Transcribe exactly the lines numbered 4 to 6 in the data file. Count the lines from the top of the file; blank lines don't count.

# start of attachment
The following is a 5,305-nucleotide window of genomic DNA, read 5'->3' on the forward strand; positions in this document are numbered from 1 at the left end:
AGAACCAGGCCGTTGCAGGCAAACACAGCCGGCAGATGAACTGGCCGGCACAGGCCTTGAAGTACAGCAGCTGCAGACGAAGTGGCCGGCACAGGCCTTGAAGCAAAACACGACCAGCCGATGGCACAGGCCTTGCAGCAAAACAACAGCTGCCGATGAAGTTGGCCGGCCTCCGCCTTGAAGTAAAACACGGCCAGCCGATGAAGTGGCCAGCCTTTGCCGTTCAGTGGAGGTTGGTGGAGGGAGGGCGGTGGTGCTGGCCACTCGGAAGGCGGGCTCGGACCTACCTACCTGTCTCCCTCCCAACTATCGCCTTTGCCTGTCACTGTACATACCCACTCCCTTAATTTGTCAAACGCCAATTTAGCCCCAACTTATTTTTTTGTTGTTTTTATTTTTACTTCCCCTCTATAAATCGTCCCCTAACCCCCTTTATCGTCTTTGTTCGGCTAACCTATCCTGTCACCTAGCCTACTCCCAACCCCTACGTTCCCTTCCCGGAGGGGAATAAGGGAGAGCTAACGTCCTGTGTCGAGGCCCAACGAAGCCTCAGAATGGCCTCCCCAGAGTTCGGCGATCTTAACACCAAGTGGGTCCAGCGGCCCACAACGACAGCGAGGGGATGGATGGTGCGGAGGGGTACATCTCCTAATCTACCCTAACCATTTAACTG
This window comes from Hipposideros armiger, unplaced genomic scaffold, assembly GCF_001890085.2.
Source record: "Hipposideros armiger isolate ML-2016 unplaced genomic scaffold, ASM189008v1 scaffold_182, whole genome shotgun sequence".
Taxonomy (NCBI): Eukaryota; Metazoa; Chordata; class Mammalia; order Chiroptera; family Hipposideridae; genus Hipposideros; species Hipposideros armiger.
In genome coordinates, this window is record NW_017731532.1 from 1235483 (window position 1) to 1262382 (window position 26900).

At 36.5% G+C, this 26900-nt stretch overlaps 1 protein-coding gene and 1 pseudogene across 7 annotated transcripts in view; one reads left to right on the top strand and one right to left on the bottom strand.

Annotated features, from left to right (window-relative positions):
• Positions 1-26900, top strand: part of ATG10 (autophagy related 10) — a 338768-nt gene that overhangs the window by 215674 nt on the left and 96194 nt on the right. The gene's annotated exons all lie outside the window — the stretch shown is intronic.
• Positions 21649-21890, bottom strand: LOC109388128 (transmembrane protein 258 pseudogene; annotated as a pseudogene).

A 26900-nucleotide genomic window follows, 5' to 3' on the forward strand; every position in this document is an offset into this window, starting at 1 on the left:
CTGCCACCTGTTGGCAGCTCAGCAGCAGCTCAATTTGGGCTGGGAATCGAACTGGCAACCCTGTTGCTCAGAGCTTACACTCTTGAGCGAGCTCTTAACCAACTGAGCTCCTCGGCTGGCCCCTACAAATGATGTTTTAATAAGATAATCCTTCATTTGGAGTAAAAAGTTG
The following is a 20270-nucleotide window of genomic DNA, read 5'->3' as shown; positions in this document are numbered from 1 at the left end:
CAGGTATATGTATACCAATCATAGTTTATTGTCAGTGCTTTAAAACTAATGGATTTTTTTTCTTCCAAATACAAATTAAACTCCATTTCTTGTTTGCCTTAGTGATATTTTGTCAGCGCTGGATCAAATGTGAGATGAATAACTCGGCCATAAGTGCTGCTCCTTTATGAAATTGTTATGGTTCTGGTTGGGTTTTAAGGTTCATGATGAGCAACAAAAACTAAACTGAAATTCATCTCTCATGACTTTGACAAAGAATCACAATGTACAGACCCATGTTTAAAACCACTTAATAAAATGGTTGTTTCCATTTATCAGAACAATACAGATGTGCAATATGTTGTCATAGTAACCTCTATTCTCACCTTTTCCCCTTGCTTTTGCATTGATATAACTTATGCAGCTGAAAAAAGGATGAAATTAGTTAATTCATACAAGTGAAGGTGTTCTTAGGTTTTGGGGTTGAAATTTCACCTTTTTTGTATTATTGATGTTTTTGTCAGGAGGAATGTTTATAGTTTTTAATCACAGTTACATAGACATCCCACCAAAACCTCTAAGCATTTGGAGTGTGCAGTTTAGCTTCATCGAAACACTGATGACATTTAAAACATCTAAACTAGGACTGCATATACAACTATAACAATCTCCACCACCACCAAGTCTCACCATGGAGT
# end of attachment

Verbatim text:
Source record: "Hipposideros armiger isolate ML-2016 unplaced genomic scaffold, ASM189008v1 scaffold_182, whole genome shotgun sequence".
Taxonomy (NCBI): Eukaryota; Metazoa; Chordata; class Mammalia; order Chiroptera; family Hipposideridae; genus Hipposideros; species Hipposideros armiger.
In genome coordinates, this window is record NW_017731532.1 from 1235483 (window position 1) to 1262382 (window position 26900).